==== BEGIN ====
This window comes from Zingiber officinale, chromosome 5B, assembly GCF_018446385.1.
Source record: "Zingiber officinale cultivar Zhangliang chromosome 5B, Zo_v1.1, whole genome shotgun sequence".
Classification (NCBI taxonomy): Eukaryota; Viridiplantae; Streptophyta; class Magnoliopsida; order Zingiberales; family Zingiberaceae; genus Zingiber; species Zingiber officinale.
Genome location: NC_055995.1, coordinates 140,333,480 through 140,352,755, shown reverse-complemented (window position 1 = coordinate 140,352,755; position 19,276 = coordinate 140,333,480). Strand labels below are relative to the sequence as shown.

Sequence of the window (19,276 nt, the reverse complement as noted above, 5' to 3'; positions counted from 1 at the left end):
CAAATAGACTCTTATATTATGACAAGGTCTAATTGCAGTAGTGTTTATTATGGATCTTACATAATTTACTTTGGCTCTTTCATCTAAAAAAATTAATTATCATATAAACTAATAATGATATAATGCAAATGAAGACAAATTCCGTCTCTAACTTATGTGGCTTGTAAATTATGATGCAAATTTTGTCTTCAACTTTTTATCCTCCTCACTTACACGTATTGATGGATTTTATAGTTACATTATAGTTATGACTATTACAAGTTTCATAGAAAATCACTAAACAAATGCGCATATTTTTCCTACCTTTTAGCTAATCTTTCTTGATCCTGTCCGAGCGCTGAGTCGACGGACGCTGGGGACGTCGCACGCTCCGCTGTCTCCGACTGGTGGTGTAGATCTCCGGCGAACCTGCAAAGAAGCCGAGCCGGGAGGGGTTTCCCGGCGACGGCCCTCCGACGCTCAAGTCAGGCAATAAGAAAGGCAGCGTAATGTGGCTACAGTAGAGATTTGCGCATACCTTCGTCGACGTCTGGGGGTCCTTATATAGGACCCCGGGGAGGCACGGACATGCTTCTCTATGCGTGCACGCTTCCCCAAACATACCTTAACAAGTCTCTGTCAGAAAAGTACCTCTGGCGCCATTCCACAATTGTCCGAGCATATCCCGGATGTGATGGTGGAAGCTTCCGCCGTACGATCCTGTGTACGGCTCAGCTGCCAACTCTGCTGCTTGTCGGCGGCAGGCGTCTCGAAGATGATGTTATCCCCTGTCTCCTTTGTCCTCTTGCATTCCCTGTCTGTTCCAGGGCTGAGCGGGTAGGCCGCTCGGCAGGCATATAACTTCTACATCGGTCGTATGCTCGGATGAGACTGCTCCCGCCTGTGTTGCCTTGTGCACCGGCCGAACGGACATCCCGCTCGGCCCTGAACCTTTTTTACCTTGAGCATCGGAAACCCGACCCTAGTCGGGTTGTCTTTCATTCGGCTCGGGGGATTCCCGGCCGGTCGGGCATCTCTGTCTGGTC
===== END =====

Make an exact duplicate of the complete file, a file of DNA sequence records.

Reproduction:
This window comes from Zingiber officinale, chromosome 5B, assembly GCF_018446385.1.
Source record: "Zingiber officinale cultivar Zhangliang chromosome 5B, Zo_v1.1, whole genome shotgun sequence".
Classification (NCBI taxonomy): Eukaryota; Viridiplantae; Streptophyta; class Magnoliopsida; order Zingiberales; family Zingiberaceae; genus Zingiber; species Zingiber officinale.
Genome location: NC_055995.1, coordinates 140,333,480 through 140,352,755, shown reverse-complemented (window position 1 = coordinate 140,352,755; position 19,276 = coordinate 140,333,480). Strand labels below are relative to the sequence as shown.

Sequence of the window (19,276 nt, the reverse complement as noted above, 5' to 3'; positions counted from 1 at the left end):
CAAATAGACTCTTATATTATGACAAGGTCTAATTGCAGTAGTGTTTATTATGGATCTTACATAATTTACTTTGGCTCTTTCATCTAAAAAAATTAATTATCATATAAACTAATAATGATATAATGCAAATGAAGACAAATTCCGTCTCTAACTTATGTGGCTTGTAAATTATGATGCAAATTTTGTCTTCAACTTTTTATCCTCCTCACTTACACGTATTGATGGATTTTATAGTTACATTATAGTTATGACTATTACAAGTTTCATAGAAAATCACTAAACAAATGCGCATATTTTTCCTACCTTTTAGCTAATCTTTCTTGATCCTGTCCGAGCGCTGAGTCGACGGACGCTGGGGACGTCGCACGCTCCGCTGTCTCCGACTGGTGGTGTAGATCTCCGGCGAACCTGCAAAGAAGCCGAGCCGGGAGGGGTTTCCCGGCGACGGCCCTCCGACGCTCAAGTCAGGCAATAAGAAAGGCAGCGTAATGTGGCTACAGTAGAGATTTGCGCATACCTTCGTCGACGTCTGGGGGTCCTTATATAGGACCCCGGGGAGGCACGGACATGCTTCTCTATGCGTGCACGCTTCCCCAAACATACCTTAACAAGTCTCTGTCAGAAAAGTACCTCTGGCGCCATTCCACAATTGTCCGAGCATATCCCGGATGTGATGGTGGAAGCTTCCGCCGTACGATCCTGTGTACGGCTCAGCTGCCAACTCTGCTGCTTGTCGGCGGCAGGCGTCTCGAAGATGATGTTATCCCCTGTCTCCTTTGTCCTCTTGCATTCCCTGTCTGTTCCAGGGCTGAGCGGGTAGGCCGCTCGGCAGGCATATAACTTCTACATCGGTCGTATGCTCGGATGAGACTGCTCCCGCCTGTGTTGCCTTGTGCACCGGCCGAACGGACATCCCGCTCGGCCCTGAACCTTTTTTACCTTGAGCATCGGAAACCCGACCCTAGTCGGGTTGTCTTTCATTCGGCTCGGGGGATTCCCGGCCGGTCGGGCATCTCTGTCTGGTC